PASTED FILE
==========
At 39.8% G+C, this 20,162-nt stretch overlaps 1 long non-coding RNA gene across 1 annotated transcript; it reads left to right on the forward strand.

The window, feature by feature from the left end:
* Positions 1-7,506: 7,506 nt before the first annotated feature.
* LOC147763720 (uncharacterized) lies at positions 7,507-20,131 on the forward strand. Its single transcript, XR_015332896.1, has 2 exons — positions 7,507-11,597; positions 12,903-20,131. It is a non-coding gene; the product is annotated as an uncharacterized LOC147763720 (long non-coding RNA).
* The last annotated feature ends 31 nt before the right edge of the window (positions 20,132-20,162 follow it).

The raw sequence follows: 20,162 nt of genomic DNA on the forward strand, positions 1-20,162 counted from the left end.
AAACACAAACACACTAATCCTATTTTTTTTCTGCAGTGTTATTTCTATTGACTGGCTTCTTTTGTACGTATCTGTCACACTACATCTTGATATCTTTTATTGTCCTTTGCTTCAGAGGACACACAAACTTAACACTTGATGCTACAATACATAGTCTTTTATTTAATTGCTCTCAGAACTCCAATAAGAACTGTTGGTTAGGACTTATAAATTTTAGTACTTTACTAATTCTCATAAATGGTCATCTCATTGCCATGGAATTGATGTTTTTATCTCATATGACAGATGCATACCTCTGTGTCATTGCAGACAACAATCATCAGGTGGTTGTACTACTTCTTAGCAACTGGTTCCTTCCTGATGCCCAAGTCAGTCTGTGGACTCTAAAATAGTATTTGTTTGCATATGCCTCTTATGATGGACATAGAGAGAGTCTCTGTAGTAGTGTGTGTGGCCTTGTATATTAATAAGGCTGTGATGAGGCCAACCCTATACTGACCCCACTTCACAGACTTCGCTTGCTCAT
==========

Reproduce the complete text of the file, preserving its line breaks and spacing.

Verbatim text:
At 39.8% G+C, this 20,162-nt stretch overlaps 1 long non-coding RNA gene across 1 annotated transcript; it reads left to right on the forward strand.

The window, feature by feature from the left end:
* Positions 1-7,506: 7,506 nt before the first annotated feature.
* LOC147763720 (uncharacterized) lies at positions 7,507-20,131 on the forward strand. Its single transcript, XR_015332896.1, has 2 exons — positions 7,507-11,597; positions 12,903-20,131. It is a non-coding gene; the product is annotated as an uncharacterized LOC147763720 (long non-coding RNA).
* The last annotated feature ends 31 nt before the right edge of the window (positions 20,132-20,162 follow it).

The raw sequence follows: 20,162 nt of genomic DNA on the forward strand, positions 1-20,162 counted from the left end.
AAACACAAACACACTAATCCTATTTTTTTTCTGCAGTGTTATTTCTATTGACTGGCTTCTTTTGTACGTATCTGTCACACTACATCTTGATATCTTTTATTGTCCTTTGCTTCAGAGGACACACAAACTTAACACTTGATGCTACAATACATAGTCTTTTATTTAATTGCTCTCAGAACTCCAATAAGAACTGTTGGTTAGGACTTATAAATTTTAGTACTTTACTAATTCTCATAAATGGTCATCTCATTGCCATGGAATTGATGTTTTTATCTCATATGACAGATGCATACCTCTGTGTCATTGCAGACAACAATCATCAGGTGGTTGTACTACTTCTTAGCAACTGGTTCCTTCCTGATGCCCAAGTCAGTCTGTGGACTCTAAAATAGTATTTGTTTGCATATGCCTCTTATGATGGACATAGAGAGAGTCTCTGTAGTAGTGTGTGTGGCCTTGTATATTAATAAGGCTGTGATGAGGCCAACCCTATACTGACCCCACTTCACAGACTTCGCTTGCTCAT